Enactment of this important solution would not have been possible without the bipartisan leadership of the bill's sponsors Sens. Cory Gardner (R-Colo.), and Maria Cantwell (D-Wash.), as well as Reps. Peter Welch (D-Vt.), and Susan Brooks (R-Ind). Over the past two years, Gardner, Welch and Brooks have been recognized with SIA's Legislator of the Year award for their support of this and other policies important to the security industry.

Topic:
by: Paul Ragusa - Wednesday, November 1, 2017

YARMOUTH, Maine—With the recent announcements from Nest, Ring, and Samsung/ADT, as well as Honeywell’s announced plans to offer a DIY solution, many in the industry are speculating on the impact DIY security systems could have on the security industry.

New research from Parks Associations shows aggressive innovations in smart DIY solutions will reinvigorate the home security market. Parks found that new and more economical DIY systems from key players, including Nest, Ring, Samsung, and ADT, are part of a key step in expanding the security market. The international research firm also notes that new smart DIY solutions will reinvigorate adoption of home security, particularly among younger consumers.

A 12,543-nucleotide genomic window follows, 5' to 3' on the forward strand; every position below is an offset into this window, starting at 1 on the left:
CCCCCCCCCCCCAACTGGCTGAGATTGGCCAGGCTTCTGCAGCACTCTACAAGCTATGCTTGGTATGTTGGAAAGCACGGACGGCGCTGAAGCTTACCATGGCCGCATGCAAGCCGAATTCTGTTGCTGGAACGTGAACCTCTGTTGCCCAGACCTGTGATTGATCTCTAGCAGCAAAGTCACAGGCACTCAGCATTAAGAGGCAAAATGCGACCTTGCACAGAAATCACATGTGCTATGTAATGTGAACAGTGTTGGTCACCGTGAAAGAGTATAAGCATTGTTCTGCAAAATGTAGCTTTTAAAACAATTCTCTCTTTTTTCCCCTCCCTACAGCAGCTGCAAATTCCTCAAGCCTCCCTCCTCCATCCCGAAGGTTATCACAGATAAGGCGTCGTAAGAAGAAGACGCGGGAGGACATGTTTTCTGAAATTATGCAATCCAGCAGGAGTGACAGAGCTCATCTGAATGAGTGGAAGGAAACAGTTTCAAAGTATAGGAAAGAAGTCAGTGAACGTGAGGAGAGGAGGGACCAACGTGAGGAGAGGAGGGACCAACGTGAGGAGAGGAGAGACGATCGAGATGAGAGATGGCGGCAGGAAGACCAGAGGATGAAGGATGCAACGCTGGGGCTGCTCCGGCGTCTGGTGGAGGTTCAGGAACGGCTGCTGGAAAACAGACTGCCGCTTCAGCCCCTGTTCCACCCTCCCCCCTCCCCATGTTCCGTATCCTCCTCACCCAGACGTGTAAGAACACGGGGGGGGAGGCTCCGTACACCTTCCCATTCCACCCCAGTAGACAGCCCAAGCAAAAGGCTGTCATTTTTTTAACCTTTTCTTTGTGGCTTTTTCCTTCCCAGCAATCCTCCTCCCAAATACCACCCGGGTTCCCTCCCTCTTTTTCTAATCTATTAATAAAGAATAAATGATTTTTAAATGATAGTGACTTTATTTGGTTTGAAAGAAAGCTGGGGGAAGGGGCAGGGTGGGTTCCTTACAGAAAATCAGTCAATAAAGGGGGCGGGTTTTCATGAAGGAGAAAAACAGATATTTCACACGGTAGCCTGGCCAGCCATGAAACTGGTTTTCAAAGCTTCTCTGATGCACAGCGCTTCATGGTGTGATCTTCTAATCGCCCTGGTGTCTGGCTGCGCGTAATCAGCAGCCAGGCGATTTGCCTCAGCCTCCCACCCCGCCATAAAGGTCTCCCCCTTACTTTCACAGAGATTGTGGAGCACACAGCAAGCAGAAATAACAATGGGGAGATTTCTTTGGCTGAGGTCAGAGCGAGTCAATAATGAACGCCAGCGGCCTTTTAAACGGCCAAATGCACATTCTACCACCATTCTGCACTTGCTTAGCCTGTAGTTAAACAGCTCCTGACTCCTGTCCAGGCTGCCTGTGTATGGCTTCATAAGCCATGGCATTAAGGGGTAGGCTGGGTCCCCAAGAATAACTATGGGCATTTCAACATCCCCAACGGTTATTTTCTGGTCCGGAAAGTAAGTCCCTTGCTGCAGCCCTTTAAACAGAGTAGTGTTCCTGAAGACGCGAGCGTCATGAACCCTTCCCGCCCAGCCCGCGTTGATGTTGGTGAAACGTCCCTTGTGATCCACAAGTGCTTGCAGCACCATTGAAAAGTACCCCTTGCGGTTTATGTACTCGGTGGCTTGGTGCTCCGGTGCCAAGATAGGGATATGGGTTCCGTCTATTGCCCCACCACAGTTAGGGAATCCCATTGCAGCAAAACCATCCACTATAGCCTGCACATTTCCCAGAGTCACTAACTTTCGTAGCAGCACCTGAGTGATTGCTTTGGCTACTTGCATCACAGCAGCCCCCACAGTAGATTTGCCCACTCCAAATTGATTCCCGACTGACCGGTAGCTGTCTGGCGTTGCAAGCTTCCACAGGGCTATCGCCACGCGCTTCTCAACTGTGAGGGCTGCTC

“Consumers value security and safety use cases, but the security market has struggled to move beyond the traditional 20% penetration level in the U.S.,” Brad Russell, research director, Connected Home, Parks Associates, said in the announcement. “Aggressive moves by companies such as Ring, which launched its inexpensive Ring Protect DIY home security system in October, will help attract new and younger consumers into the security market. Ring’s pricing strategy also puts downward pressure on other players to lower prices.”

Parks Associates reveals that 37 percent of smart home device owners report safety is the main reason they purchased a smart home device and nearly 30 percent bought a smart home device primarily to monitor their home while away. The firm notes that DIY innovations with on-demand, no-contract monitoring options could help expand the market for device makers and for monitoring providers who seek inroads to young consumers.